Displaying the Version Number In Your Application
Your application should display the version number somewhere – on a help/about dialog, footer, via an “info” API call, etc.
Within your code, each project has an “AssemblyInfo.cs” file under “properties”. This can contain versioning attributes for:
Version and file-version components consist of four numbers (you might be able to squeeze letters into the file version, but you’ll get a warning). The informational version allows more freedom, so you could hide a checksum, like a Git revision (yes, I really did ship an application with version number “184.108.40.2060bcd5309dacf3897fc41ba11dff56409b136db”).
These numbers are baked into the compiled code (inspect the properties of a DLL file).
Your default AssemblyInfo.cs entries look like this:
You can manually edit these and rebuild, but much better to get your build process to apply them automatically. To display, just use:
For the AssemblyInformationalVersion, use
Attribute.GetCustomAttributes(Assembly.GetExecutingAssembly(), typeof(AssemblyInformationalVersionAttribute)) as AssemblyInformationalVersionAttribute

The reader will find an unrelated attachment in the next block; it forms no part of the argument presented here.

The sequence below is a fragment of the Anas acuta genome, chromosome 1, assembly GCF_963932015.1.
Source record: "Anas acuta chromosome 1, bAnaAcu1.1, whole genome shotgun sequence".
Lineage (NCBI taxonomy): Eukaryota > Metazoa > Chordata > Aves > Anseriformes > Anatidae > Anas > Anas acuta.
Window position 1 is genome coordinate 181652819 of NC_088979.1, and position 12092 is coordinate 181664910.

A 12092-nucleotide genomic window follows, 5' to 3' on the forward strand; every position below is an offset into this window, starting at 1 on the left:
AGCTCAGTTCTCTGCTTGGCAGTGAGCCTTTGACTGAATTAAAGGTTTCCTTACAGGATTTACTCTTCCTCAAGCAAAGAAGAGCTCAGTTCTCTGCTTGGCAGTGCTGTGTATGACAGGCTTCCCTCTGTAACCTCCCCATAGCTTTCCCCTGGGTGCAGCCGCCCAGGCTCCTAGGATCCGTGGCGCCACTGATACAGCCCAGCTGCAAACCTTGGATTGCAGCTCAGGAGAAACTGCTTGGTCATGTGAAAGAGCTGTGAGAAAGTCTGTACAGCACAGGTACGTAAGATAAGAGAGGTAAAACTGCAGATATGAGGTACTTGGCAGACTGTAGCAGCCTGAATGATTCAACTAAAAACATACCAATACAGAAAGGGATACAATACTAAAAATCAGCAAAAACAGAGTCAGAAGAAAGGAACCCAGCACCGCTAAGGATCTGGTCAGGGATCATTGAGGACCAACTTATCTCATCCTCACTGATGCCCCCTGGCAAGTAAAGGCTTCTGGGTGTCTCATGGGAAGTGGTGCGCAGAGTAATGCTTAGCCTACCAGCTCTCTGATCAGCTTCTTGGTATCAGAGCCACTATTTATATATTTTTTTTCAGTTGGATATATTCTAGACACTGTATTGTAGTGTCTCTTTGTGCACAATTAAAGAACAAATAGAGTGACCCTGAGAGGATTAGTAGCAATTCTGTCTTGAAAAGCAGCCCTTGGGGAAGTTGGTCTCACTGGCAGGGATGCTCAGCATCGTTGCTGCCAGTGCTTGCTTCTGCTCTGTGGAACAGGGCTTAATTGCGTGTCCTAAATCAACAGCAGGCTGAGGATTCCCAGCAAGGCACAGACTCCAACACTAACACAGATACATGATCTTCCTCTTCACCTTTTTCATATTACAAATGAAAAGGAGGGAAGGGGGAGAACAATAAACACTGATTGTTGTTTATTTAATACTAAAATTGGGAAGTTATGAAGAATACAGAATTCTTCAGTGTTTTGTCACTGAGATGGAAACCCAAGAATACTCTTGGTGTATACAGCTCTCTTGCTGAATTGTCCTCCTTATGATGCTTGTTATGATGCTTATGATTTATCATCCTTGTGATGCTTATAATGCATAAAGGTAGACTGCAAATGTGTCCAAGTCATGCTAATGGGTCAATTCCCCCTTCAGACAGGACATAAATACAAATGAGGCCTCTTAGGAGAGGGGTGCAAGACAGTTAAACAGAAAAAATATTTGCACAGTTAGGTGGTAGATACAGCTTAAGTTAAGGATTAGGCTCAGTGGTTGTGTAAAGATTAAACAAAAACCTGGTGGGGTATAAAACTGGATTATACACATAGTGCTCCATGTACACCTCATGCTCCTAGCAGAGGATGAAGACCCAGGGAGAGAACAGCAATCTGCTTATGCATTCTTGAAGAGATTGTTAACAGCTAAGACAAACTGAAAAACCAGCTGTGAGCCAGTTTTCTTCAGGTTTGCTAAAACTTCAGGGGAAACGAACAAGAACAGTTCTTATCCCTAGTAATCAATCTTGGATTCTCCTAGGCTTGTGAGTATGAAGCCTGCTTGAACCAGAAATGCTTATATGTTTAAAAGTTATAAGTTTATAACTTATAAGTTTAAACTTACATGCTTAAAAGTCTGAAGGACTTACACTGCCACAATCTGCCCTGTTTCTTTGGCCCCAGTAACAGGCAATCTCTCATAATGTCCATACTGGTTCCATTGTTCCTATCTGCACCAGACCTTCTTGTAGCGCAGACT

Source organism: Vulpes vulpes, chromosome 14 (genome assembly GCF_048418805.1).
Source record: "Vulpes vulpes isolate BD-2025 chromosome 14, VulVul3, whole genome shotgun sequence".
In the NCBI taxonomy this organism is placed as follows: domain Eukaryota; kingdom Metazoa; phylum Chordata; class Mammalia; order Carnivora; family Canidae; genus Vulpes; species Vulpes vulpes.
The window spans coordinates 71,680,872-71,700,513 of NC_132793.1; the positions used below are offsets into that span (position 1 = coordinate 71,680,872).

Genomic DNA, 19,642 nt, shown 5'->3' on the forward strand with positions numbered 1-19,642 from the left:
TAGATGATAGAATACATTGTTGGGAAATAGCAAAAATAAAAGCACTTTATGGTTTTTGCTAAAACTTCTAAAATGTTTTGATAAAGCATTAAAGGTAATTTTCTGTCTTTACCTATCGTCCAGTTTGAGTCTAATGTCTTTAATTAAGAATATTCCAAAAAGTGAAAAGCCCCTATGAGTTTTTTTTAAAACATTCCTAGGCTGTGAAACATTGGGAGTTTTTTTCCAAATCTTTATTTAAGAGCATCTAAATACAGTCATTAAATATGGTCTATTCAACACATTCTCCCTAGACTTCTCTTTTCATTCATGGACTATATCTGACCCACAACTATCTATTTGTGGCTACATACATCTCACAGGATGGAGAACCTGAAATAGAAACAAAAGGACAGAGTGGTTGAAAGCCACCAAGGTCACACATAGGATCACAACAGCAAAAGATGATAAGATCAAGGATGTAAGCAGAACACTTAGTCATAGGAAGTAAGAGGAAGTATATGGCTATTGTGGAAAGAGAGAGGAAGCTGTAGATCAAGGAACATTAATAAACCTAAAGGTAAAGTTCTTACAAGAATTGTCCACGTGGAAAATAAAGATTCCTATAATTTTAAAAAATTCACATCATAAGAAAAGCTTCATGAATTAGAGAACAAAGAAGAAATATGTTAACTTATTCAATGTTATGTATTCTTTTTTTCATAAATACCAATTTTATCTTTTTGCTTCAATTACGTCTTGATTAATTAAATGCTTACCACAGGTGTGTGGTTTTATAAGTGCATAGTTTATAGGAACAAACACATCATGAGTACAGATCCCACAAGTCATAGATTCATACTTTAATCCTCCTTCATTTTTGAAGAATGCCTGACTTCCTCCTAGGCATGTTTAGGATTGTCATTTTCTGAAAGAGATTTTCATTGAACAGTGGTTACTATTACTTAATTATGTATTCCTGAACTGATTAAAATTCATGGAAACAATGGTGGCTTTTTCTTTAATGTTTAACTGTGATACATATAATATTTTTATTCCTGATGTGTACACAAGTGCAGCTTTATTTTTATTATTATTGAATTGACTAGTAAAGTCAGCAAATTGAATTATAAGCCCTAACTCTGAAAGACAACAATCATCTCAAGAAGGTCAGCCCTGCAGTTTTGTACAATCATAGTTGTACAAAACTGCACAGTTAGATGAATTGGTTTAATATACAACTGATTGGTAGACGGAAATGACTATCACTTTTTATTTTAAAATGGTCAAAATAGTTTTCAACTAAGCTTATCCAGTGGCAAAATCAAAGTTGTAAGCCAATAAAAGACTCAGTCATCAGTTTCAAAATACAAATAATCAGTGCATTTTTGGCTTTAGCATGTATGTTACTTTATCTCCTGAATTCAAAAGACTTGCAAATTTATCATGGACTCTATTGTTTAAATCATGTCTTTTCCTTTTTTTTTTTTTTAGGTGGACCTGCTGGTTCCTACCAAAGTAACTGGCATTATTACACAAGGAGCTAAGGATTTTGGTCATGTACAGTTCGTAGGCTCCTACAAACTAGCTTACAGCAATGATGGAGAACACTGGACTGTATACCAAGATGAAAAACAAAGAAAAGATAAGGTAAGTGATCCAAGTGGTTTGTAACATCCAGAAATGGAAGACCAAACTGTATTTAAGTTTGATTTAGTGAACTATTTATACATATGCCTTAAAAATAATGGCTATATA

And then display the first item in the array.
If you’re using Git, the AssemblyInformationalVersion is the place to store your revision.
Build Pipelines for Continuous Delivery / Continuous Deployment
I’m assuming you have some sort of pipeline whereby code passes through an initial CI (build on code change) stage to Test (deployment) to Live (deployment). You can control the flow of this pipeline in a couple of different ways:
- Single branch / “trunk-based” deployment – everyone commits from local workspace (or their own development branches) to a single main branch, and you build once (at the Continuous Integration stage) then redeploy the same package/artifact at subsequent Test/Live stages
- Branch-based – you merge code from Dev to Test to Live branches, and rebuild at each stage before deploying